Just a thought… Live shows are fun – sometimes. But you have to practice for months on end. [Jeff Lynne]
Greetings from the road! Since last we were together, we’ve done and seen so much – it’s almost impossible to chronicle it all. So I’ll try to keep it to the things you might find most interesting, and we’ll go from there!
10 days from now, Jeff Lynne’s ELO (Electric Light Orchestra for anyone who wasn’t around in the 70s for their days of mega-hits) will be playing in Toronto. I hope that if you’re a fan, you got tickets, because it was an amazing show. And it’s ELO’s first North American tour in 0ver 30 years.
Quite apart from the $7 US per small bottle of water charged at the Oracle Arena, the experience was like most every other concert. We were 20th row on the floor and I found myself wishing I was closer, but was still grateful even to be there.
After an opening performance by the band Dawes (whose lead singer, I’m told, is dating This is Us star Mandy Moore) 13 performers – including three women on strings and a female singer – took the stage at around 9:15 pm. The show was about 90 minutes of great rock and roll memories. Mr. Lynne himself is somewhat of a shy performer, so there wasn’t a lot of banter or movement on stage from the headliner himself.
We didn’t expect P!NK-style acrobatics, Beyoncé dance moves or a part of the stage extending into the arena. The sold-out crowd, made up mostly of 50+ aged fans like Rob and me, spent the majority of the night on its feet, dancing, singing along and cheering to hits like “Roll Over Beethoven” (the encore), “Telephone Line” and “Turn to Stone”. The only ELO mega-hit the band didn’t perform (that stuck out to us) was “Strange Magic” and I’m guessing that the high range of that song’s vocals was what prevented it from making the lineup.
While Lynne’s not hitting the high notes that he did 40 years ago (few are!) his male backup vocalist filled in a lot of the time. He could have filled in more, in our opinion, but that may come later in the tour. As it was, the band was tight and pitch perfect, and one would never know it was the opening show in the ten-show run. As Lynne pointed out, a lot of work went into preparing for this performance.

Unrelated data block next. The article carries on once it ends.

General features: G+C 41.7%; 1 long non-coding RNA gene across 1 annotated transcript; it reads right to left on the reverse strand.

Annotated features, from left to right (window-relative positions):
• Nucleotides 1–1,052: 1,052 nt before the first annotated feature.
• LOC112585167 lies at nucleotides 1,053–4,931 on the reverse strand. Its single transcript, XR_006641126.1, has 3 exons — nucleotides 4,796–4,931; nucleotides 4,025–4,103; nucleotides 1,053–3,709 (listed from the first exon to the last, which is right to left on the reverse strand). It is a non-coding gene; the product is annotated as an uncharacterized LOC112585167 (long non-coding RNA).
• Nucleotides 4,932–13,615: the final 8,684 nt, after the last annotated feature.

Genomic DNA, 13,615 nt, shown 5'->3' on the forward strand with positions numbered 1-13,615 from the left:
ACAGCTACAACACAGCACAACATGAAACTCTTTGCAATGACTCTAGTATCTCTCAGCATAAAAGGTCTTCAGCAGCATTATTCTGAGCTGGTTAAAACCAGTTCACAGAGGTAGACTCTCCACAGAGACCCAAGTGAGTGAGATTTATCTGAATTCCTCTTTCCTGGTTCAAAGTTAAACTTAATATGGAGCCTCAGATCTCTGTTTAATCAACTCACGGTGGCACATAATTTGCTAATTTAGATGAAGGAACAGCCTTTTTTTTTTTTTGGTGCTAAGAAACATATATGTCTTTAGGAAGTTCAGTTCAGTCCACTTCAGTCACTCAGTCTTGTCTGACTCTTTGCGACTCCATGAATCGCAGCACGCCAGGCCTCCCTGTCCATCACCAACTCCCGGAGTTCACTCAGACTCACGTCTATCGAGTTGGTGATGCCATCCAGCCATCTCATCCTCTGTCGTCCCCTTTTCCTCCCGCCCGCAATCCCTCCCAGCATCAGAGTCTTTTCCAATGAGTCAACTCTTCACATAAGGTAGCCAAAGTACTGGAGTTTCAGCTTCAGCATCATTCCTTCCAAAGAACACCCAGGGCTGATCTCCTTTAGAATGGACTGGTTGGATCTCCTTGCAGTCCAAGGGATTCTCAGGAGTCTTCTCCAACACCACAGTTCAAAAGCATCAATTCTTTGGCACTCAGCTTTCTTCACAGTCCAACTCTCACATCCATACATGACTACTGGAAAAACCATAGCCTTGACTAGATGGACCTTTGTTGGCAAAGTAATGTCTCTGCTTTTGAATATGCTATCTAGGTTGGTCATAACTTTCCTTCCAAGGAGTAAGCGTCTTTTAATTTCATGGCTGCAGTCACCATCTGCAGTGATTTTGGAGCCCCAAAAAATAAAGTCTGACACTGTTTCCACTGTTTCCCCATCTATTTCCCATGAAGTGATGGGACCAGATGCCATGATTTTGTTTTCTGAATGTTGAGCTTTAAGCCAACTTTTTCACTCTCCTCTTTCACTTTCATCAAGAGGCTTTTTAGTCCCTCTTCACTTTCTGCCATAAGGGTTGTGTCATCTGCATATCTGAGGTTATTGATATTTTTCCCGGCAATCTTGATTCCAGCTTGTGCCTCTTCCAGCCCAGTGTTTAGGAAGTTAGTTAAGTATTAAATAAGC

Just as we were dismayed by the industrial area setting of Oakland-Alameda County’s baseball home (although delighted to see the Jays reward far flung Canadian fans in Seattle with some wins), the Oracle next door had its shortcomings, too. We got to the home of the back-to-back NBA champ Golden State Warriors two hours before the show, so as to enjoy dinner in a restaurant at the stadium, only to find that we couldn’t enter until one hour before showtime. We scarfed down burgers and fries in a wide open public space and watched in shock as a man paid $32US for a double margarita. Sure hope it was a good one and that his Cuervo Gold had actual gold in it!
Despite a huge crowd on the train platform, we made it onto the first one that came along after the show and 40 minutes later we were back to the free parking lot at the North Berkeley train station. How nice to be rewarded for taking transit! All in all, we were more than satisfied with the ELO experience and are glad the band gave us a reason to build a trip around a concert.
If you’re interested, there’s a great ELO concert DVD out there, as well as a documentary about the band’s founder himself called Mr. Blue Sky. And oh yes, they did that song too – as well as a Traveling Wilburys hit (“Handle With Care”). Here’s the entire set list, if you’re interested. And I’d urge you not to see that DVD before the show: allow yourself to open your musical presents along with thousands of others, rather than knowing what to expect!
Standin’ in the Rain (here’s a YouTube link to a performance of this song in Sheffield, England)
All Over the World
When I Was a Boy (2015)
Handle With Care
Can’t Get It Out of My Head
Shine a Little Love
Wild West Hero
Sweet Talkin’ Woman
Don’t Bring Me Down
Turn to Stone
Mr. Blue Sky
Encore: Roll Over Beethoven
The next day, we checked out of our Holiday Inn in Berkeley, situated in a rather rough area of the town but within walking distance of a charming downtown. We strolled the streets and enjoyed live musicians busking, stepped around and past homeless people sleeping on the sidewalks, and took in the college town vibe of this city that has given the world hot tubs (Jacuzzi), lattes, the computer mouse, flu vaccines and the band Green Day.
We spent the following afternoon in one of the world’s most famous (now defunct) prisons: tomorrow, we’ll take you to the streets of San Francisco and out on its picturesque bay as we head to Alcatraz. Bye for now from the California coast!